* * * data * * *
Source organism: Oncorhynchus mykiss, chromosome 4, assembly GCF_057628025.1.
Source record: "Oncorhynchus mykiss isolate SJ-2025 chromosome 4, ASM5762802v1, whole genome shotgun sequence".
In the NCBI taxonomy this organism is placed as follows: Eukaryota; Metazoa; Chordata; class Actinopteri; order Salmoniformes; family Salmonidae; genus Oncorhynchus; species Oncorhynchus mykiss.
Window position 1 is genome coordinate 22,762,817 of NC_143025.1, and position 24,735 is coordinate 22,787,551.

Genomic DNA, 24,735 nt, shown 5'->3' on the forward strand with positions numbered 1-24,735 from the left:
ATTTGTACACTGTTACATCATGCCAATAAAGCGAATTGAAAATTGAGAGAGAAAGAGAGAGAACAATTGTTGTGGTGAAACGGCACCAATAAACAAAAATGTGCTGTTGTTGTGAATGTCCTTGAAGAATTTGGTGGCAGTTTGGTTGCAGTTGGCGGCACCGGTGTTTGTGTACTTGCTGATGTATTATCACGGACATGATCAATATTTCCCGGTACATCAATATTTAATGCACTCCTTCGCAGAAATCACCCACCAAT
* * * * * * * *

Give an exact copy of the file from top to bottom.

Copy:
Source organism: Oncorhynchus mykiss, chromosome 4, assembly GCF_057628025.1.
Source record: "Oncorhynchus mykiss isolate SJ-2025 chromosome 4, ASM5762802v1, whole genome shotgun sequence".
In the NCBI taxonomy this organism is placed as follows: Eukaryota; Metazoa; Chordata; class Actinopteri; order Salmoniformes; family Salmonidae; genus Oncorhynchus; species Oncorhynchus mykiss.
Window position 1 is genome coordinate 22,762,817 of NC_143025.1, and position 24,735 is coordinate 22,787,551.

Genomic DNA, 24,735 nt, shown 5'->3' on the forward strand with positions numbered 1-24,735 from the left:
ATTTGTACACTGTTACATCATGCCAATAAAGCGAATTGAAAATTGAGAGAGAAAGAGAGAGAACAATTGTTGTGGTGAAACGGCACCAATAAACAAAAATGTGCTGTTGTTGTGAATGTCCTTGAAGAATTTGGTGGCAGTTTGGTTGCAGTTGGCGGCACCGGTGTTTGTGTACTTGCTGATGTATTATCACGGACATGATCAATATTTCCCGGTACATCAATATTTAATGCACTCCTTCGCAGAAATCACCCACCAAT